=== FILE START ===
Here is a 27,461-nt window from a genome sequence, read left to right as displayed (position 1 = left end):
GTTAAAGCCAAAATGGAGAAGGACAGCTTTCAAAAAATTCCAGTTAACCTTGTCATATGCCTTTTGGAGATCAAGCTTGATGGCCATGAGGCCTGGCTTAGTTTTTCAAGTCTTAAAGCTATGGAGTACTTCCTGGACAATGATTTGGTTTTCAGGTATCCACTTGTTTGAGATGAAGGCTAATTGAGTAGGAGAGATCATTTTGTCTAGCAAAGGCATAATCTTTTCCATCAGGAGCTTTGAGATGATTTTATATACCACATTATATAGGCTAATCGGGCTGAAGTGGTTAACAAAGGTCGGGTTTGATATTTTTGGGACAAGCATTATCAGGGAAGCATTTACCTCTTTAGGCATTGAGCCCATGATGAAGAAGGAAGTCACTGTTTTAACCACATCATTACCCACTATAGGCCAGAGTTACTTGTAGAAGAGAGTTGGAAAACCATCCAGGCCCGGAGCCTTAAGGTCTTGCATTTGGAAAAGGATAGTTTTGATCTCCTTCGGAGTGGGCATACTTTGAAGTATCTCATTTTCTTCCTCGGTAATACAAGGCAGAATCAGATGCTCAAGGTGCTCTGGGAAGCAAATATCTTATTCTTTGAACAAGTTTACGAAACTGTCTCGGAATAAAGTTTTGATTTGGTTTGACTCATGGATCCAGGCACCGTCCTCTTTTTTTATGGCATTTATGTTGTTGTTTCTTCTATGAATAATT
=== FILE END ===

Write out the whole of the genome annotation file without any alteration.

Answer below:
Here is a 27,461-nt window from a genome sequence, read left to right as displayed (position 1 = left end):
GTTAAAGCCAAAATGGAGAAGGACAGCTTTCAAAAAATTCCAGTTAACCTTGTCATATGCCTTTTGGAGATCAAGCTTGATGGCCATGAGGCCTGGCTTAGTTTTTCAAGTCTTAAAGCTATGGAGTACTTCCTGGACAATGATTTGGTTTTCAGGTATCCACTTGTTTGAGATGAAGGCTAATTGAGTAGGAGAGATCATTTTGTCTAGCAAAGGCATAATCTTTTCCATCAGGAGCTTTGAGATGATTTTATATACCACATTATATAGGCTAATCGGGCTGAAGTGGTTAACAAAGGTCGGGTTTGATATTTTTGGGACAAGCATTATCAGGGAAGCATTTACCTCTTTAGGCATTGAGCCCATGATGAAGAAGGAAGTCACTGTTTTAACCACATCATTACCCACTATAGGCCAGAGTTACTTGTAGAAGAGAGTTGGAAAACCATCCAGGCCCGGAGCCTTAAGGTCTTGCATTTGGAAAAGGATAGTTTTGATCTCCTTCGGAGTGGGCATACTTTGAAGTATCTCATTTTCTTCCTCGGTAATACAAGGCAGAATCAGATGCTCAAGGTGCTCTGGGAAGCAAATATCTTATTCTTTGAACAAGTTTACGAAACTGTCTCGGAATAAAGTTTTGATTTGGTTTGACTCATGGATCCAGGCACCGTCCTCTTTTTTTATGGCATTTATGTTGTTGTTTCTTCTATGAATAATT